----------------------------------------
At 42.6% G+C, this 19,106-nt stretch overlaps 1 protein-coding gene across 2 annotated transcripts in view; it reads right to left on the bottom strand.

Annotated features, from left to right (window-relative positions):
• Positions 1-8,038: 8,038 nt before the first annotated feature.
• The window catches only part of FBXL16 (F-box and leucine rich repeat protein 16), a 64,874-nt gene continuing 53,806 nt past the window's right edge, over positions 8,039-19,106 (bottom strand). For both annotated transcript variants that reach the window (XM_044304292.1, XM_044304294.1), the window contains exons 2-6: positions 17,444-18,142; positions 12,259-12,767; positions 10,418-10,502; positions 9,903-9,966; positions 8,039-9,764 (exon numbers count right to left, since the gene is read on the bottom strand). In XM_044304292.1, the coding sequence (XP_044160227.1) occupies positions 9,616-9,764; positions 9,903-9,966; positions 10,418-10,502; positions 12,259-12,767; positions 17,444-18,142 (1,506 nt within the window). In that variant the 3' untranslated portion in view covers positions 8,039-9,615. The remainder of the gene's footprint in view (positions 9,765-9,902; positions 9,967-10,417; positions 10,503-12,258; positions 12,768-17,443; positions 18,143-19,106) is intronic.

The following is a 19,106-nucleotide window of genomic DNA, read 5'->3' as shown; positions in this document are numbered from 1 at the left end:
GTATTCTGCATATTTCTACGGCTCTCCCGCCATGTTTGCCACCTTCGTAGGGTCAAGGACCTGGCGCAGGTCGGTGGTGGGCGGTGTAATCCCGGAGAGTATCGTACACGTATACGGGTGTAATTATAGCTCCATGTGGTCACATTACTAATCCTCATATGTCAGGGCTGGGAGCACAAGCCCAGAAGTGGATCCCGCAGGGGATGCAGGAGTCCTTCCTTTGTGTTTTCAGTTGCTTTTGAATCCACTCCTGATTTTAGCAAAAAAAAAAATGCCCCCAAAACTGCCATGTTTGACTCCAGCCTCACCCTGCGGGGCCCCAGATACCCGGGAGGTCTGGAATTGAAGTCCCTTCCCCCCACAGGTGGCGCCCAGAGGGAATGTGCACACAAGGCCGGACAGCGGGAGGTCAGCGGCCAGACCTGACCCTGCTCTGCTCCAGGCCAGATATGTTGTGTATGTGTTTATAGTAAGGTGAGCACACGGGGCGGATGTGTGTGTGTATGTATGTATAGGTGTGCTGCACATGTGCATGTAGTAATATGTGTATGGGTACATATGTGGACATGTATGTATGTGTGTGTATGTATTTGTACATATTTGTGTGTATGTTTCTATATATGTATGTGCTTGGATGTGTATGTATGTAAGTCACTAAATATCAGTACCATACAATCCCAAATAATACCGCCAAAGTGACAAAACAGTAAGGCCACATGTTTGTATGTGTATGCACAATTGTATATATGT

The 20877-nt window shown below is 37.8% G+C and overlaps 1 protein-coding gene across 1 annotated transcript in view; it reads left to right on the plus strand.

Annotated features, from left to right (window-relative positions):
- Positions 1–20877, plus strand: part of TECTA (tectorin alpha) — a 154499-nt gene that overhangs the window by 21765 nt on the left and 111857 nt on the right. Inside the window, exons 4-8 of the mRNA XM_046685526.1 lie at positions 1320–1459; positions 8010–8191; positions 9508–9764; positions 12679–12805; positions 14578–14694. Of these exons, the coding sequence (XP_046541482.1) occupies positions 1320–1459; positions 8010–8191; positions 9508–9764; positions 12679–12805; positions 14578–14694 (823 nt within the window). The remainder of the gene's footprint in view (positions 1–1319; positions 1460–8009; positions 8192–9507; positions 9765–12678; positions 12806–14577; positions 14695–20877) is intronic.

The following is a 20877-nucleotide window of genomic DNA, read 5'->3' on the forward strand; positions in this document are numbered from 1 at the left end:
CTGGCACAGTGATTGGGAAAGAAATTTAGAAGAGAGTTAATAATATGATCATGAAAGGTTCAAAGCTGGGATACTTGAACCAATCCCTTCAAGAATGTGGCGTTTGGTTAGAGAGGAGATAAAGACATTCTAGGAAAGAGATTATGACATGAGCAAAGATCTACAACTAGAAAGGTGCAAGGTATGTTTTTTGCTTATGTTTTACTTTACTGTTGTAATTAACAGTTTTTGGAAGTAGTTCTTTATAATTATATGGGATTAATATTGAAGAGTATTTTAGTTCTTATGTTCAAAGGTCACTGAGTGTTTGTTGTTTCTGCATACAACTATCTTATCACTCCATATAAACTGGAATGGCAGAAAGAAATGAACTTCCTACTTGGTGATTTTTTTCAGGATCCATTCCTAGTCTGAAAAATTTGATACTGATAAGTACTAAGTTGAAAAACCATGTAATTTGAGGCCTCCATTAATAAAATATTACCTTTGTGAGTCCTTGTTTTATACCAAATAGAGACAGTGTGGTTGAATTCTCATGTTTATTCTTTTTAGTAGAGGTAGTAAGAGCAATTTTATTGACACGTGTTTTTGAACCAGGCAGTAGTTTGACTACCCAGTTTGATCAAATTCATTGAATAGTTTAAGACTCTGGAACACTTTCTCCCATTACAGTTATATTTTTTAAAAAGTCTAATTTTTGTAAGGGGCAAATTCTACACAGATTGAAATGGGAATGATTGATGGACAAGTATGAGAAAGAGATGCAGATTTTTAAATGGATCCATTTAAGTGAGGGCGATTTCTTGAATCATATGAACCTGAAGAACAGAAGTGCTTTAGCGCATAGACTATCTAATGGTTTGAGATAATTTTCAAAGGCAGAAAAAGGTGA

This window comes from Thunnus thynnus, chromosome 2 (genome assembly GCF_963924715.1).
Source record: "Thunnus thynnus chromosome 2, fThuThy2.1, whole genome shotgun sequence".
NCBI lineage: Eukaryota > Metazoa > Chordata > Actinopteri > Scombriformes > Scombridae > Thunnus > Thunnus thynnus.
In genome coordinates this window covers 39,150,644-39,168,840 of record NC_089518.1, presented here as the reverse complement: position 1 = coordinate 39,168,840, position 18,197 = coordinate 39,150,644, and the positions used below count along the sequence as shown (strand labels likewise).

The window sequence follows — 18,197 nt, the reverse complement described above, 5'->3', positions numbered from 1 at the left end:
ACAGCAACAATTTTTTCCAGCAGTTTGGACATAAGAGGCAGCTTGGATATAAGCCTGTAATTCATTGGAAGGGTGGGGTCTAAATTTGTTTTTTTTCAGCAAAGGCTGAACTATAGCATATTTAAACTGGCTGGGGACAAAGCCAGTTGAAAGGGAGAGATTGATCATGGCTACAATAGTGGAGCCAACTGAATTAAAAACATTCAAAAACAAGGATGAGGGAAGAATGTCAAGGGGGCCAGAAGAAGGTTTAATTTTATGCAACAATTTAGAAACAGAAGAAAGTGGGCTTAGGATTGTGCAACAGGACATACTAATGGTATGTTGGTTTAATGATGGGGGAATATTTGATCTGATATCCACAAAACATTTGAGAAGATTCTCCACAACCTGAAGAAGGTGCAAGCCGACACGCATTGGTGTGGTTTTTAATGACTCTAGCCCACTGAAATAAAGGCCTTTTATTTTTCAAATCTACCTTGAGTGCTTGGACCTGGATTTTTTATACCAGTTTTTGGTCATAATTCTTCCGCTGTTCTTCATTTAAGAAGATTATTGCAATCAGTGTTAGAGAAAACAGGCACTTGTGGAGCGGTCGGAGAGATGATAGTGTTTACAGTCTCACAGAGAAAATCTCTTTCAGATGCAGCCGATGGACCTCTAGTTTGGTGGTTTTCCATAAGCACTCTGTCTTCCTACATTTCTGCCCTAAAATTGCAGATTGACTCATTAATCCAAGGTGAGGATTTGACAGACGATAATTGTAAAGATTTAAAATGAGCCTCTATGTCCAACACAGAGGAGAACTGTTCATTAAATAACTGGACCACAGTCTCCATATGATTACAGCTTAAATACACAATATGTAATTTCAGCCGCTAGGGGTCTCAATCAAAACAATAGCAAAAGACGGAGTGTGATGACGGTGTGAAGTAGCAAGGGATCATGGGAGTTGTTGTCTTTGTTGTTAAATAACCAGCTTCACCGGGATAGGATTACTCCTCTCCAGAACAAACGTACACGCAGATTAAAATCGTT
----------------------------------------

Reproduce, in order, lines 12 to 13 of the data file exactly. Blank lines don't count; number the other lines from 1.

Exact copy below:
This window comes from Thunnus thynnus, chromosome 2 (genome assembly GCF_963924715.1).
Source record: "Thunnus thynnus chromosome 2, fThuThy2.1, whole genome shotgun sequence".